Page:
Tactile stimulation refers to any hardware device such as force feedback gloves, rumblers, or exoskeletons that provide tactile, kinaesthetic, and joint sensations.
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Wouldn't it be marvellous if artificial pressure sensors could bend and flex like their organic counterparts? If synthetic skin could knead and twist like normal skin, but remain just as keen of sense? We are not there yet, but the first prototypes that can behave naturally under strain, are already here.
Touchscreen technology has until now, had one strong disadvantage: In inclement weather, wet, freezing cold hands result from touchscreen use, as gloves and other finger protectors have always made fingers too big and bulky to effectively use touchscreen technology, whilst masking tactile feedback with the glove?s spongy surface.
New research, published in the April 9,2009 online issue of Current Biology, reinforces the suspicion that senses play off of and reinfoce one another, to an even greater extent. In this case, MIT neuroscientists have found a corollary to the visual illusion process in the tactile sensory systems of humans.
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Twenty-five uses to which SimStim, or Simulated Stimulation is likely to be put, which offer true benefits for the world and individuals alike.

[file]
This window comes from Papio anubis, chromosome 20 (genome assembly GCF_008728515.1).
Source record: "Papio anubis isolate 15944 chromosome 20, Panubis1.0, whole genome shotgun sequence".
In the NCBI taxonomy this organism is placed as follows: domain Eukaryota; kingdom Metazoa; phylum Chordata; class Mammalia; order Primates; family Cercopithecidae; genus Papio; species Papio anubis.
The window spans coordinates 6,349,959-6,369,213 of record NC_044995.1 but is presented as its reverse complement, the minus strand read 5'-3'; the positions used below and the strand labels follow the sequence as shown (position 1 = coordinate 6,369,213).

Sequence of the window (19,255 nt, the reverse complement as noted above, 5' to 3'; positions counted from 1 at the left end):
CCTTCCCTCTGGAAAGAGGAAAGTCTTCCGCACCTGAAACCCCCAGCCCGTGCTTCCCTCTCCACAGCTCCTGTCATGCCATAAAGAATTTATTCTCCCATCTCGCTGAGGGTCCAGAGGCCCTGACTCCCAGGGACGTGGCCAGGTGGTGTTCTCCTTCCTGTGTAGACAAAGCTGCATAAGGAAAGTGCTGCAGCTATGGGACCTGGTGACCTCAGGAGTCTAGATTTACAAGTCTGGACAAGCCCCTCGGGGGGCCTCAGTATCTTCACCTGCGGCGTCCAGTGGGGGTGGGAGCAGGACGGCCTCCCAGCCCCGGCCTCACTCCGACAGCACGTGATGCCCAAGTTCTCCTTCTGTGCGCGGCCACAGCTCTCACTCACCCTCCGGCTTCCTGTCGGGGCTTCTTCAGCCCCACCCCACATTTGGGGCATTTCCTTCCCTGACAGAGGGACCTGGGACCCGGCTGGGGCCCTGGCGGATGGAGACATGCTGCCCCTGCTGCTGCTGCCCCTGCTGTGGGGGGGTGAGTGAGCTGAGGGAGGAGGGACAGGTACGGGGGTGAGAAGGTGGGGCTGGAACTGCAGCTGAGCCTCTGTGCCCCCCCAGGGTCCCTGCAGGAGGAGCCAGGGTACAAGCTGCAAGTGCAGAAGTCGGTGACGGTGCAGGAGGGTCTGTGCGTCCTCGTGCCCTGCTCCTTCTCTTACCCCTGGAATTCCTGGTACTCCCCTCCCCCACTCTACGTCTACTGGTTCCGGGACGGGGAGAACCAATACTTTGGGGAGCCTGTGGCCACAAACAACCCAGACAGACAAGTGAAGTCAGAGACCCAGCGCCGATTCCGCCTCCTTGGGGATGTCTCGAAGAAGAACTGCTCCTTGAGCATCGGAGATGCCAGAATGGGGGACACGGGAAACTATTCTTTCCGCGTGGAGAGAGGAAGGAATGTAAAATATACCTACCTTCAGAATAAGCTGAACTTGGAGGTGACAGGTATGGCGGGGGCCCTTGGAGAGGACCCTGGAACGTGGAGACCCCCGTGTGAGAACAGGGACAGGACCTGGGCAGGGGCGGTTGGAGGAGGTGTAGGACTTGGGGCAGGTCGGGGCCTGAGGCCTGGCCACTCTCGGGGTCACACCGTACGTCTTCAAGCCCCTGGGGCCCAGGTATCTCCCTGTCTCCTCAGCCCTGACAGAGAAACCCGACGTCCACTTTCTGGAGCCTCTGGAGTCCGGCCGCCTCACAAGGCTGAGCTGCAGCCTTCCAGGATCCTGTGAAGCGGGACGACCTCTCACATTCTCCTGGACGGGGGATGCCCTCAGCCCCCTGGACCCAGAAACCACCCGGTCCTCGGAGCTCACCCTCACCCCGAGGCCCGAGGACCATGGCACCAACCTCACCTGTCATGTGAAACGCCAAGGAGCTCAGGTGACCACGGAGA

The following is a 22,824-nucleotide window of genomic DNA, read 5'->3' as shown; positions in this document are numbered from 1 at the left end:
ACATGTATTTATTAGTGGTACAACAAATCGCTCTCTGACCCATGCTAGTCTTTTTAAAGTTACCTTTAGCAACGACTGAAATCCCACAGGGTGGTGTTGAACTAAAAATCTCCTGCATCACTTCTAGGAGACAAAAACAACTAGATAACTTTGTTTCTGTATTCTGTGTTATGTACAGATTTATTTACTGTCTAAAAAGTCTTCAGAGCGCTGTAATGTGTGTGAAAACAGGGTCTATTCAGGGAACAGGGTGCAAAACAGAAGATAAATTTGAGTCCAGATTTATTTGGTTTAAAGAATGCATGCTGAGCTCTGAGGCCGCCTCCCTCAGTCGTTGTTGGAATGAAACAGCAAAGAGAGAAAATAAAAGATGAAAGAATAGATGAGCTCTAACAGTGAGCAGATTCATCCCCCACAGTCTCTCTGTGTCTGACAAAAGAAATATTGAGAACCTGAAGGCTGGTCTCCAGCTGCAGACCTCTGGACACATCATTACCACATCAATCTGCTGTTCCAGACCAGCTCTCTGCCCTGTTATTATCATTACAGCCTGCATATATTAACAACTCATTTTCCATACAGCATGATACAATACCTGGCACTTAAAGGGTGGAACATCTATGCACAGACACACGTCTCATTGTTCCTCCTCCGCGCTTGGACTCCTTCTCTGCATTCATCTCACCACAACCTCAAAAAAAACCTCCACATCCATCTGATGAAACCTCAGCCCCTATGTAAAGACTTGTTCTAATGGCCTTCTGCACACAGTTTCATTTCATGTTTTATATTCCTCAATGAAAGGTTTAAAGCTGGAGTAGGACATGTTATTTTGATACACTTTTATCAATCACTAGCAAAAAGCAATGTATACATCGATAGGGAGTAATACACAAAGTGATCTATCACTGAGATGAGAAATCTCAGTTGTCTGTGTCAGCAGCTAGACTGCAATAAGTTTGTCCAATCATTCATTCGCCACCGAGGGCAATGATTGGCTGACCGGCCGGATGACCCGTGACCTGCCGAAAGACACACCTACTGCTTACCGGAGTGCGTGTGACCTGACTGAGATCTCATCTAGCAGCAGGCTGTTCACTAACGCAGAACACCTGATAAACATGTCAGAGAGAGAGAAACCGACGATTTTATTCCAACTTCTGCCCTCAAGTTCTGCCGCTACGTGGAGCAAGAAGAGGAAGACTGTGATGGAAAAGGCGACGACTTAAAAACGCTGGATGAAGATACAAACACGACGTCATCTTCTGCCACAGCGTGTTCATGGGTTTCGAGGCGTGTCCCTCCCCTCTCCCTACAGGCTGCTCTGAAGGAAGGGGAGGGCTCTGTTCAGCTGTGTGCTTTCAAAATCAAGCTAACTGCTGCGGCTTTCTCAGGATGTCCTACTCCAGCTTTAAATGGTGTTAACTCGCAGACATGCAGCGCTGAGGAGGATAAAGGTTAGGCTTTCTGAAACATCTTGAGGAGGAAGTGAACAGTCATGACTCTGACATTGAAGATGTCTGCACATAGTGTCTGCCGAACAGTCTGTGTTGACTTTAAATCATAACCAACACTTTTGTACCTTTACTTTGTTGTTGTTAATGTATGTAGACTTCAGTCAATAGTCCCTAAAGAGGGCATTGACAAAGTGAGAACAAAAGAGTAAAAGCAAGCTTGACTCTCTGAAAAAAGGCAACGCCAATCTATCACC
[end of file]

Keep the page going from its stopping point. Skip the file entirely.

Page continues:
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Touchscreens are a great interface method for public interfaces. Durable and long-lasting, they can survive significant punishment, as the general public tries their best to destroy them. Used in an increasing number of public information a...
Benoit Dawant, an electrical engineer at Vanderbilt University in Nashville, US, and colleagues are attempting to combine the data from a large number of patient treatments with deep brain stimulation using implanted electrodes, in order to...
Whales, bats, and even praying mantises use ultrasound as a sensory guidance system ó and now a new study has found that ultrasound can modulate brain activity to heighten sensory perception in humans.
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Imagine feeling a slimy jellyfish, a prickly cactus or map directions on your iPad mini Retina display, because thatís where tactile technology is headed. But youíll need more than just an index finger to feel your way around.
Patients with advanced Parkinson disease (PD) who received deep brain stimulation treatment had more improvement in movement skills and quality of life after six months than patients who received other medical therapy, but also had a higher...